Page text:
George Ben

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George Ben
Ontario MPP
In office
1967–1971
Preceded by Bev Lewis
Succeeded by Nick Leluk
Constituency Humber
In office
1965–1967
Preceded by Joseph Gould
Succeeded by Riding abolished
Constituency Bracondale
Personal details
Born (1925-09-05)September 5, 1925
Slovakia
Died December 17, 1978(1978-12-17) (aged 53)
Toronto, Ontario]]
Political party Liberal
Spouse(s) Ruby Elizabeth Hall (m. 1952)
Occupation Lawyer
Military service
Allegiance Canadian
Service/branch Royal Canadian Air Force
Years of service 1942-1945
Rank Gunner
Battles/wars World War II

George Ben (September 5, 1925 – December 17, 1978) was an Ontario lawyer and political figure. He represented Bracondale and then Humber in the Legislative Assembly of Ontario from 1965 as a Liberal member until his defeat in the 1971 provincial election. Ben was a member of Toronto City Council in the early 1960s, representing Ward 5, and returned to council in the 1972 municipal election. He was re-elected for the final time in 1978, and died in office on December 17, 1978.

Background[edit]

Ben was born in Slovakia, the son of John Ben. Ben was educated in Toronto, at the University of Toronto and was trained as lawyer at Osgoode Hall Law School.[1] He served in World War II in the Royal Canadian Air Force as a gunner in a bomber.[1] In 1952, he married Ruby Elizabeth Hall.[1]

Politics[edit]

Ben was first elected to Toronto City Council in 1962, representing Ward 5, placing first, which meant he was also concurrently a member of Metropolitan Toronto Council.[1] In 1964, he ran for Toronto's Board of Control, but lost.[1]

In 1965, after the death of Liberal MPP Joseph Gould, he won the Liberal Party of Ontario's nomination for the Bracondale constituency.[1] He won the September 15 by-election, becoming the last MPP from Bracondale, as the constituency was redistributed out of existence for the 1967 Ontario general election.[2]

He decided to run in the Humber constituency in 1967, which did not contain any part of his previous one.[3] The constituency was located in Toronto's west-end, incorporating the old village of Swansea, parts of Etobiocke, and the City of York.[3] He was up against a three-term Progressive Conservative Party of Ontario incumbent, Bev Lewis – the former five-term Reeve of the old Etobicoke Township.[3] Ben won a very tight race, but not as was expected.[4] He unseated Lewis, but the real surprise was that the incumbent came in third place.[4] Ben narrowly defeated New Democratic Party of Ontario (NDP) candidate Kealey Cummings by 148 votes.[4]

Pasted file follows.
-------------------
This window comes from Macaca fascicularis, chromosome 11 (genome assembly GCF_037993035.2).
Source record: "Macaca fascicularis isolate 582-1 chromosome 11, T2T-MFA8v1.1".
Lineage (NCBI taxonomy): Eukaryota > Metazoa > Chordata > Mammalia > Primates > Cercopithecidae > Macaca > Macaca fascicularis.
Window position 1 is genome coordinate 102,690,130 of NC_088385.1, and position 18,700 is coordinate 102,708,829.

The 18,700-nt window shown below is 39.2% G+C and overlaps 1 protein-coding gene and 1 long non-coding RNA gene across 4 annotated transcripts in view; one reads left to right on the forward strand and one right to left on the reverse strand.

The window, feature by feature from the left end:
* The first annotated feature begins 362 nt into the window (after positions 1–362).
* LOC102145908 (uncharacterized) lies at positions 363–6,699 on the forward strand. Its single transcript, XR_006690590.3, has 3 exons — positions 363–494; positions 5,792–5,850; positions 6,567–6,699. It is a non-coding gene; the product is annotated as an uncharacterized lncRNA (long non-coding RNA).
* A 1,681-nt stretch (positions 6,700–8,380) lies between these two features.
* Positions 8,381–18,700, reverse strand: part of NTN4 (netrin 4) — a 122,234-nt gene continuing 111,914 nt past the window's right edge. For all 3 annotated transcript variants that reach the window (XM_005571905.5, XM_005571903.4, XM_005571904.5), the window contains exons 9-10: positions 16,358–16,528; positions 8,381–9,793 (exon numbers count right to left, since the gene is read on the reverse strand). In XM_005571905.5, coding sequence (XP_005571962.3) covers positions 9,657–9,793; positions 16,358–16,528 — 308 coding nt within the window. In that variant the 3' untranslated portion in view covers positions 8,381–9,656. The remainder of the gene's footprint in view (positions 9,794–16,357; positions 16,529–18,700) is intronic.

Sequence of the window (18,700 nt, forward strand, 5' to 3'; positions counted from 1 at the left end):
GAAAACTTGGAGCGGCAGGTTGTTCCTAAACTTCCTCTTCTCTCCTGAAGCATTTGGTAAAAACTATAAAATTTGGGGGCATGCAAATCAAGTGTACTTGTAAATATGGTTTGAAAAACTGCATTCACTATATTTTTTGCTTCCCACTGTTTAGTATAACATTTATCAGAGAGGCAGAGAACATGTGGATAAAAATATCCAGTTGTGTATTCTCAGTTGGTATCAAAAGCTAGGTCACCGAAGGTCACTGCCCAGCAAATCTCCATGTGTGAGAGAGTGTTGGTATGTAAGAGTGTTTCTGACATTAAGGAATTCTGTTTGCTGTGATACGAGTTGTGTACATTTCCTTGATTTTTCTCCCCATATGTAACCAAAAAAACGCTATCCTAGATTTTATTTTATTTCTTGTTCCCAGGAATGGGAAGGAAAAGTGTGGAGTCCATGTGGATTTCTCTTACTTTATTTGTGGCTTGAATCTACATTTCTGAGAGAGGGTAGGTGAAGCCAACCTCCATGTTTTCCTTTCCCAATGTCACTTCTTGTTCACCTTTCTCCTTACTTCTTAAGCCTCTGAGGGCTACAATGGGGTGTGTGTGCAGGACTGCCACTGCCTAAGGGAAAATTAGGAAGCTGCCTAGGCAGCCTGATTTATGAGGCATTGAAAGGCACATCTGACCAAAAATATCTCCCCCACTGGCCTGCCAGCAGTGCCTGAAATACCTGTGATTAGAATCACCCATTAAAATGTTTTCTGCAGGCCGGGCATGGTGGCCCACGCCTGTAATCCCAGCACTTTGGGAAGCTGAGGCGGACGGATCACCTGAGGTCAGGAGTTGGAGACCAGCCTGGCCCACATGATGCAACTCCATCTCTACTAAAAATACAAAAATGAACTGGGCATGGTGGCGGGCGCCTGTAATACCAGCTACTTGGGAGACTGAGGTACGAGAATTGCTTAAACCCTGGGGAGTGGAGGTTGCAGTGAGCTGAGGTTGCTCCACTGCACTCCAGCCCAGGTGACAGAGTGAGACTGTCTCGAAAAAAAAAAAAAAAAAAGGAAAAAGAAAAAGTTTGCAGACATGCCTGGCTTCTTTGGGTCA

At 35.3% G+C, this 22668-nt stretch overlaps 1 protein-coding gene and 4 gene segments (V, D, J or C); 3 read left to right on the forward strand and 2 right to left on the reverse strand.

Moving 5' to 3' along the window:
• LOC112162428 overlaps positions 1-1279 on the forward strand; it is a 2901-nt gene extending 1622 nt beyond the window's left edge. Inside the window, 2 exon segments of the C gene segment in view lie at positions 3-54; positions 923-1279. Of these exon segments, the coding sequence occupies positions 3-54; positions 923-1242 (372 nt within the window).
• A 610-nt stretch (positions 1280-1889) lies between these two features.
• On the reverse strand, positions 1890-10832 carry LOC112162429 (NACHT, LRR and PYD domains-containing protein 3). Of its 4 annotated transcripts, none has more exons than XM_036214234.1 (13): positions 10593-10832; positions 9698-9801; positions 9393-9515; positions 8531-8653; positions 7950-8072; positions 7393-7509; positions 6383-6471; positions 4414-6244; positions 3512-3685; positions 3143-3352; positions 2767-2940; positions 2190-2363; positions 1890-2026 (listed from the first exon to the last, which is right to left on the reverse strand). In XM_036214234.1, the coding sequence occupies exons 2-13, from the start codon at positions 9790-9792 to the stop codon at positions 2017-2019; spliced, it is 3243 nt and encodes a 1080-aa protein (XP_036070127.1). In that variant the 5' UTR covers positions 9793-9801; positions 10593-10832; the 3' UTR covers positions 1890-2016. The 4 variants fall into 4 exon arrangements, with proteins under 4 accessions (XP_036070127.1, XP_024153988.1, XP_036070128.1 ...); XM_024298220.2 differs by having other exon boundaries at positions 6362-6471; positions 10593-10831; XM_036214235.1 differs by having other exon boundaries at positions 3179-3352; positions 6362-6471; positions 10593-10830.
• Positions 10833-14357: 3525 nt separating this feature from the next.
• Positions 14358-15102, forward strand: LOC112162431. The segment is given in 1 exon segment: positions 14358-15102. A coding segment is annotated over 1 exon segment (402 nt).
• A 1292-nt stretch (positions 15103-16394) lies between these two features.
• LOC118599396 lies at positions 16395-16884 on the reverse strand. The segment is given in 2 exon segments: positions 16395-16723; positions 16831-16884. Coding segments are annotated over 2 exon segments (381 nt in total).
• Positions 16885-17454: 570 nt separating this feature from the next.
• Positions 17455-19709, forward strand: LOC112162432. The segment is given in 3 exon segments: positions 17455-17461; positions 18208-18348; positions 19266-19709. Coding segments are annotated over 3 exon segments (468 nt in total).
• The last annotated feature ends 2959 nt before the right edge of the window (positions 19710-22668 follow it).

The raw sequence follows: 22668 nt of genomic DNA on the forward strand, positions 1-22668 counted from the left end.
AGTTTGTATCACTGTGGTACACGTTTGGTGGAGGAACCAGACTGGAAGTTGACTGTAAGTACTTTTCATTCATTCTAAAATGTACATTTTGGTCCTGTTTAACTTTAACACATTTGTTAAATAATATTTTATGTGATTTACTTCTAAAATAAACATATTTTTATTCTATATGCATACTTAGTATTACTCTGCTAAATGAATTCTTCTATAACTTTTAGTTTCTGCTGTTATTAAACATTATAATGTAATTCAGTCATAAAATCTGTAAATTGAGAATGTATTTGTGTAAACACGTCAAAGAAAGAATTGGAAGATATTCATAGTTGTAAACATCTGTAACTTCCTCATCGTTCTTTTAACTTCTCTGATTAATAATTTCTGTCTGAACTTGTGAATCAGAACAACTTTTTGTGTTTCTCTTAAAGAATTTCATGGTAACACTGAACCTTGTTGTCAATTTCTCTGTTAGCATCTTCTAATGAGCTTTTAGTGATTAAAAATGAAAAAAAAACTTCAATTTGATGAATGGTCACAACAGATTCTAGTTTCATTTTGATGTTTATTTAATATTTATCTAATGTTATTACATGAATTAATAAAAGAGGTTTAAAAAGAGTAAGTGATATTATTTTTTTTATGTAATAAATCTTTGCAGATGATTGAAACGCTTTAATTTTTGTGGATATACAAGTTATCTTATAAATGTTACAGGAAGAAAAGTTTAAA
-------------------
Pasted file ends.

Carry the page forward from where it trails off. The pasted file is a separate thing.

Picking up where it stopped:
Later life[edit]

In 1978, Ben ran again for Toronto City Council in Ward 4, approximately the southern portion of his old Bracondale constituency's boundaries.[5] In the November council elections, he placed second to future Toronto mayor Art Eggleton, making him the junior alderman for the ward.[5] Only about a month later, Ben had a heart attack and died in St. Joseph's hospital on December 17.[5] His death forced the adjournment of the next-day's council meeting. His funeral was on December 20, attended by three former mayors and most of city council.[5] The City of Toronto named a parkette for him, the George Ben parkette in his old neighbourhood.[6]

Ben is interred in the Park Lawn Cemetery in Etobicoke.

References[edit]

  1. ^ a b c d e f McNenly, Pat (August 25, 1965). "Profile: He hustles". The Toronto Star. Toronto. p. 8. 
  2. ^ Star Staff (September 16, 1965). "Ben says he will fight for one-city Metro". The Toronto Daily Star. Toronto. p. 13. 
  3. ^ a b c Humeniuk, Taras (October 6, 1967). "A maverick tackles a veteran in Humber". The Toronto Daily Star. Toronto. p. 29. 
  4. ^ a b c Star Staff (October 17, 1967). "George Ben pulls Humber upset". The Toronto Daily Star. Toronto. p. 10. 
  5. ^ a b c d Star Staff (December 18, 1978). "City maverick, George Ben, dead at 53". The Toronto Star. Toronto. p. 3. 
  6. ^ "George Ben Park". Toronto Parks and Recreation. Toronto: City of Toronto. 2011. Retrieved August 30, 2011. 

External links[edit]